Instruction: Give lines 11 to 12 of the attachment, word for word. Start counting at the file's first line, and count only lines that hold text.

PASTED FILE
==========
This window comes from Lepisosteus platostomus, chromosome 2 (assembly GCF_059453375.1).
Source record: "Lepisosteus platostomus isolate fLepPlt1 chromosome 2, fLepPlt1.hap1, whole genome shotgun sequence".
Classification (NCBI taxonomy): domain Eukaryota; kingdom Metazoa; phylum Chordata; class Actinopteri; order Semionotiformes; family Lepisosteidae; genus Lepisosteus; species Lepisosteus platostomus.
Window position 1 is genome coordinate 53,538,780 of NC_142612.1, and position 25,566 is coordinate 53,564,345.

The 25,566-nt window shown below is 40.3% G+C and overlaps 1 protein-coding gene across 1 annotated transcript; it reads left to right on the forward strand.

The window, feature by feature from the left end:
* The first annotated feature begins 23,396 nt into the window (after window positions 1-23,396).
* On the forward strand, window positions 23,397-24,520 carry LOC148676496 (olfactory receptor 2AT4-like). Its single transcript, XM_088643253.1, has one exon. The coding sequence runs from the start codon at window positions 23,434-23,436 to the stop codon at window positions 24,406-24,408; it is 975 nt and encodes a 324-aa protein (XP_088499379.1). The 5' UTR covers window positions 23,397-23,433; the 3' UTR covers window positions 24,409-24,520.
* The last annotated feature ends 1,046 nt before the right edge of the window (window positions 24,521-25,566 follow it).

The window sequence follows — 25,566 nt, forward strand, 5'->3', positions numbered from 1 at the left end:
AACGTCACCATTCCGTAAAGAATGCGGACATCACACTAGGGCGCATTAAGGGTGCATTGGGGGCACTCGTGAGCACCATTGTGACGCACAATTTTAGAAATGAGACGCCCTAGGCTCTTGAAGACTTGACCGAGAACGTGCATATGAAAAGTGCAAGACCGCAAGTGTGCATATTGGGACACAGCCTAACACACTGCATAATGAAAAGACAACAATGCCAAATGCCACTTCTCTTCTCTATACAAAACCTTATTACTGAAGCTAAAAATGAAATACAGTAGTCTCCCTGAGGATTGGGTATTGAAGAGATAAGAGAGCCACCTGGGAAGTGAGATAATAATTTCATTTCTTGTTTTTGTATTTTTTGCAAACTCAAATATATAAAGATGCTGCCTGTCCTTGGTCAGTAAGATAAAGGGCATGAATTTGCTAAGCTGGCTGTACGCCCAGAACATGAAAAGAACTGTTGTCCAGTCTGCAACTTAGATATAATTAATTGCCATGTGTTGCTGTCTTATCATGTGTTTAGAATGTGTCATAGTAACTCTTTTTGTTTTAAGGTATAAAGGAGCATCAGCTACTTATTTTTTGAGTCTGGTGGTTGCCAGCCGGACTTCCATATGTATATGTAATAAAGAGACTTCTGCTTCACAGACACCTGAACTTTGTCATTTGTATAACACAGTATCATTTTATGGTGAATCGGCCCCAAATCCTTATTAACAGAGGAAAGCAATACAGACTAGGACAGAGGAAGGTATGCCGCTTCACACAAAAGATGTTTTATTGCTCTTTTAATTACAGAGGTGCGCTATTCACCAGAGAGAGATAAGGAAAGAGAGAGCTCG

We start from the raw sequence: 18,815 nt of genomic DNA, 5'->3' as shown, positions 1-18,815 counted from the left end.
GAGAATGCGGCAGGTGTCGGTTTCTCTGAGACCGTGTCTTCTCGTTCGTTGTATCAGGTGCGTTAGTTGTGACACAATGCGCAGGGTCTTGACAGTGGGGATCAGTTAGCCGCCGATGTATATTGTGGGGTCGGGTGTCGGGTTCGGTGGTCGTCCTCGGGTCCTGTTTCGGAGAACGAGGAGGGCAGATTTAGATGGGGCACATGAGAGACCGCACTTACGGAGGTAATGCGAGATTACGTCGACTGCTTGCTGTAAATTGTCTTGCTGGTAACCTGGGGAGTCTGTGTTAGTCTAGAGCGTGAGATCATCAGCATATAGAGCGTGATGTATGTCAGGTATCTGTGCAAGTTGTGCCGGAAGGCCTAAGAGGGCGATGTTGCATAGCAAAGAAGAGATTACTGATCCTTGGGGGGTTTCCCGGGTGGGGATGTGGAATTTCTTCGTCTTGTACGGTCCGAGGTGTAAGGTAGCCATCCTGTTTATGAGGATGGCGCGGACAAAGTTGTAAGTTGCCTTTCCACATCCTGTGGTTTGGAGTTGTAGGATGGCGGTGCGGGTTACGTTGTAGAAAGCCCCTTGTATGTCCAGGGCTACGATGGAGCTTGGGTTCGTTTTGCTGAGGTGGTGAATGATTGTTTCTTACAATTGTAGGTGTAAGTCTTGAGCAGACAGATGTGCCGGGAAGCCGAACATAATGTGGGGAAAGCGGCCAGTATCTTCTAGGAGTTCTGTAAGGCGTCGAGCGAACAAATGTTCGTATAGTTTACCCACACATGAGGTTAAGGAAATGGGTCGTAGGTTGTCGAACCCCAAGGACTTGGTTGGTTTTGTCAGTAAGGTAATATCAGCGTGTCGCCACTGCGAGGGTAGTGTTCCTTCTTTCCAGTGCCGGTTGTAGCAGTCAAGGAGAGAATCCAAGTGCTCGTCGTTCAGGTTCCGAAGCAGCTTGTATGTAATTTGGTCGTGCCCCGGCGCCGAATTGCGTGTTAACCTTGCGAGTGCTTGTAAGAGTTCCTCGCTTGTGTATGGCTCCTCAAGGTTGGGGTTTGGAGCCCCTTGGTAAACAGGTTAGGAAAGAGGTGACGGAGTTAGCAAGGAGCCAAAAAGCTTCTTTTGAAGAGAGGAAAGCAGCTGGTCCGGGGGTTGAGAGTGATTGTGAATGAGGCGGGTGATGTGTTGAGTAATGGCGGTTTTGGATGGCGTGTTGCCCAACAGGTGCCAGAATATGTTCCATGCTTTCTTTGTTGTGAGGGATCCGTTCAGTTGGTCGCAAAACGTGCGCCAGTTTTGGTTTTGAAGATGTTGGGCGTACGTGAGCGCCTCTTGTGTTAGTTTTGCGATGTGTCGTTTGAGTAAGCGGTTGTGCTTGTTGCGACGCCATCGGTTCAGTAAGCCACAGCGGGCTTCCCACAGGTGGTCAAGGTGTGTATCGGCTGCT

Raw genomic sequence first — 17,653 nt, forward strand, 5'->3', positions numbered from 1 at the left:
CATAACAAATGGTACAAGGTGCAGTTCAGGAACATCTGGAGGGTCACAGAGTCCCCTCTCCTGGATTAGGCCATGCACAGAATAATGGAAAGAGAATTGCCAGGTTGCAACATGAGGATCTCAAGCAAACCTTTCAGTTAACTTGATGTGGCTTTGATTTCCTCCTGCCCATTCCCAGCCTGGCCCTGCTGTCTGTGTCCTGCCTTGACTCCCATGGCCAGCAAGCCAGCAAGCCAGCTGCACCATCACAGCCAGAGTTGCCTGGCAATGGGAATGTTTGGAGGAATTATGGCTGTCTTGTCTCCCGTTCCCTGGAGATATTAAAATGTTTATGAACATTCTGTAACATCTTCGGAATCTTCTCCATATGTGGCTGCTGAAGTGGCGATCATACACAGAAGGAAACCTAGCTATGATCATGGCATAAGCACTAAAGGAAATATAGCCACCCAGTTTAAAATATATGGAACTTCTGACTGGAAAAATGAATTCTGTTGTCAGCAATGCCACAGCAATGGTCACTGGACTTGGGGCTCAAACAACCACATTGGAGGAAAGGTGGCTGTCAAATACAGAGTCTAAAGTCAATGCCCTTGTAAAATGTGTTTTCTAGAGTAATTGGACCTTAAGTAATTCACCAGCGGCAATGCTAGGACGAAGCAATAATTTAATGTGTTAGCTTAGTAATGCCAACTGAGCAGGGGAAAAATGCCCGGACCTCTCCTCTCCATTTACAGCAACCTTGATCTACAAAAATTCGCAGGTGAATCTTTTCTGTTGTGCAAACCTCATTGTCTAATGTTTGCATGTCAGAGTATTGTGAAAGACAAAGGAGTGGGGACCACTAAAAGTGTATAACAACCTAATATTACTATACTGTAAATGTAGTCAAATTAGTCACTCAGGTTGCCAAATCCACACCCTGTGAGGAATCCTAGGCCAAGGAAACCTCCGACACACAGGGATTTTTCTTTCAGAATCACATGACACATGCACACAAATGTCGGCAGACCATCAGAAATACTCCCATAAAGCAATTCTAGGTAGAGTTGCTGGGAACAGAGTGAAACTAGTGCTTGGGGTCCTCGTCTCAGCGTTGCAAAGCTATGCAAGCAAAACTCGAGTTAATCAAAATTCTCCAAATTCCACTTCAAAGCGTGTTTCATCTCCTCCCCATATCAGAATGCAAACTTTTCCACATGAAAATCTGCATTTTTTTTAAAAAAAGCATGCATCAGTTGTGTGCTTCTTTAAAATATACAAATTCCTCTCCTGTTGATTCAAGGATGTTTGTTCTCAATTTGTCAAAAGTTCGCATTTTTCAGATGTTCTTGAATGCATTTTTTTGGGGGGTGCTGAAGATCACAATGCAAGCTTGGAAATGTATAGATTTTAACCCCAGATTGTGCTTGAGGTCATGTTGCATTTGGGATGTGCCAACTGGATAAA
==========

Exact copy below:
AACGTCACCATTCCGTAAAGAATGCGGACATCACACTAGGGCGCATTAAGGGTGCATTGGGGGCACTCGTGAGCACCATTGTGACGCACAATTTTAGAAATGAGACGCCCTAGGCTCTTGAAGACTTGACCGAGAACGTGCATATGAAAAGTGCAAGACCGCAAGTGTGCATATTGGGACACAGCCTAACACACTGCATAATGAAAAGACAACAATGCCAAATGCCACTTCTCTTCTCTATACAAAACCTTATTACTGAAGCTAAAAATGAAATACAGTAGTCTCCCTGAGGATTGGGTATTGAAGAGATAAGAGAGCCACCTGGGAAGTGAGATAATAATTTCATTTCTTGTTTTTGTATTTTTTGCAAACTCAAATATATAAAGATGCTGCCTGTCCTTGGTCAGTAAGATAAAGGGCATGAATTTGCTAAGCTGGCTGTACGCCCAGAACATGAAAAGAACTGTTGTCCAGTCTGCAACTTAGATATAATTAATTGCCATGTGTTGCTGTCTTATCATGTGTTTAGAATGTGTCATAGTAACTCTTTTTGTTTTAAGGTATAAAGGAGCATCAGCTACTTATTTTTTGAGTCTGGTGGTTGCCAGCCGGACTTCCATATGTATATGTAATAAAGAGACTTCTGCTTCACAGACACCTGAACTTTGTCATTTGTATAACACAGTATCATTTTATGGTGAATCGGCCCCAAATCCTTATTAACAGAGGAAAGCAATACAGACTAGGACAGAGGAAGGTATGCCGCTTCACACAAAAGATGTTTTATTGCTCTTTTAATTACAGAGGTGCGCTATTCACCAGAGAGAGATAAGGAAAGAGAGAGCTCG

We start from the raw sequence: 18,815 nt of genomic DNA, 5'->3' as shown, positions 1-18,815 counted from the left end.